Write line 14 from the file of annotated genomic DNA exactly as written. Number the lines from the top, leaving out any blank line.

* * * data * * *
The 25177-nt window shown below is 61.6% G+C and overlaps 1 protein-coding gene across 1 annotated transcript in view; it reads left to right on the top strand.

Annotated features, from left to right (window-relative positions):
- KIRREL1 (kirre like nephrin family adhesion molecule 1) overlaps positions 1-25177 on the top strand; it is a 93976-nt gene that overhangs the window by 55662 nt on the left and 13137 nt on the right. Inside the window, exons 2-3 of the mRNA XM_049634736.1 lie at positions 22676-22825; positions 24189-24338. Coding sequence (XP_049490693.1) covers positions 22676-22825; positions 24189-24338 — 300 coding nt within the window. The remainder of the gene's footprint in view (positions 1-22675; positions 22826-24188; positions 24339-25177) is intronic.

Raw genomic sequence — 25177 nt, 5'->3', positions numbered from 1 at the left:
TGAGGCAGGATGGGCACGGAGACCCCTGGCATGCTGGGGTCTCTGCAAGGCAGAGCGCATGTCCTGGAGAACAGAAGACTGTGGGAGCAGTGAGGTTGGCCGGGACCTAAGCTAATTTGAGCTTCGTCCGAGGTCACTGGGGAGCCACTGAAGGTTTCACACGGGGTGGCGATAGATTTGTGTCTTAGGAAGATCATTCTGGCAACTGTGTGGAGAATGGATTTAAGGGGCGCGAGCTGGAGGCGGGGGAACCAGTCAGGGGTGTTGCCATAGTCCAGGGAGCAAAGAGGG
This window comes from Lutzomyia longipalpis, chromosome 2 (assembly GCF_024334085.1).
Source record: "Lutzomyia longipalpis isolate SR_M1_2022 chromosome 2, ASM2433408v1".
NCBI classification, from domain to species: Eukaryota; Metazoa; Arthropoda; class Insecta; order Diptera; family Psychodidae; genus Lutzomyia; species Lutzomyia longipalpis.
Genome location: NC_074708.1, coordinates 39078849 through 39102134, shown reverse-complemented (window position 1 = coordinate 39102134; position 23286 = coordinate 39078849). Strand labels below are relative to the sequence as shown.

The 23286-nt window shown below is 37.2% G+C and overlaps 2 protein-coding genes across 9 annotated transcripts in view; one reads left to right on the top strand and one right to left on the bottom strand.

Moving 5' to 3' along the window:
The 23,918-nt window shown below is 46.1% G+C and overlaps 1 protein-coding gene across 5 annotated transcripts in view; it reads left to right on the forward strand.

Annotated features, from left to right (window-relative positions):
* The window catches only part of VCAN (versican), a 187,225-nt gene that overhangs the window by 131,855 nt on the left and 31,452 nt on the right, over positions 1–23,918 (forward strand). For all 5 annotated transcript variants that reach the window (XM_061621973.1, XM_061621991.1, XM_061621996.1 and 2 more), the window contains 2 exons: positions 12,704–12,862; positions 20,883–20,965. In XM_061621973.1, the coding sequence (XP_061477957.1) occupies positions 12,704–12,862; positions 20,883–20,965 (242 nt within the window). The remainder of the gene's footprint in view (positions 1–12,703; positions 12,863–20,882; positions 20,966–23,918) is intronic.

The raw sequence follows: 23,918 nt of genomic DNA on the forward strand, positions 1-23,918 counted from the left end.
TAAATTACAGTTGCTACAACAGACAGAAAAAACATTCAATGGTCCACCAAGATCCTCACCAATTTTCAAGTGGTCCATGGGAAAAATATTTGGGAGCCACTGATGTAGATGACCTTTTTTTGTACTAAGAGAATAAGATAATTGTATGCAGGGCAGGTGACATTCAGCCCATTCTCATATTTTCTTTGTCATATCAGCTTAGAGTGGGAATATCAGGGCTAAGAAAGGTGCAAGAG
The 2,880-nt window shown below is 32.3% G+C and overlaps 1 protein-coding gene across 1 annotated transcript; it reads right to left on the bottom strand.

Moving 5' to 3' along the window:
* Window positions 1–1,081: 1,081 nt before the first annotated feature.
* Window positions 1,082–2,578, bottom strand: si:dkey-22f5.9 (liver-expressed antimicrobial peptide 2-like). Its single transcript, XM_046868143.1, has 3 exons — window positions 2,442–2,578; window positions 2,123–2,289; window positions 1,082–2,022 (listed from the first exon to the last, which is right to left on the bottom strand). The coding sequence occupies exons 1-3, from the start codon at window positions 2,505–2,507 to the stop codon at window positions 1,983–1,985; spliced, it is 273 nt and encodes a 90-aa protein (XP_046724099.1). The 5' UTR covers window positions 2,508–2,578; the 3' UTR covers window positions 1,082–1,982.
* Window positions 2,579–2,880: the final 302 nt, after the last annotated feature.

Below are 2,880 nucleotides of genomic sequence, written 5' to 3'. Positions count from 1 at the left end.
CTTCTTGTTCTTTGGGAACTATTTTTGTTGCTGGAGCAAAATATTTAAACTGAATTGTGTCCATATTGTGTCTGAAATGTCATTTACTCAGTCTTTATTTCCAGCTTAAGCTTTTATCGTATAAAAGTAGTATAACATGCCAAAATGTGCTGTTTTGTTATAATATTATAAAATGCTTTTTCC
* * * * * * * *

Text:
* The window catches only part of VCAN (versican), a 187,225-nt gene that overhangs the window by 131,855 nt on the left and 31,452 nt on the right, over positions 1–23,918 (forward strand). For all 5 annotated transcript variants that reach the window (XM_061621973.1, XM_061621991.1, XM_061621996.1 and 2 more), the window contains 2 exons: positions 12,704–12,862; positions 20,883–20,965. In XM_061621973.1, the coding sequence (XP_061477957.1) occupies positions 12,704–12,862; positions 20,883–20,965 (242 nt within the window). The remainder of the gene's footprint in view (positions 1–12,703; positions 12,863–20,882; positions 20,966–23,918) is intronic.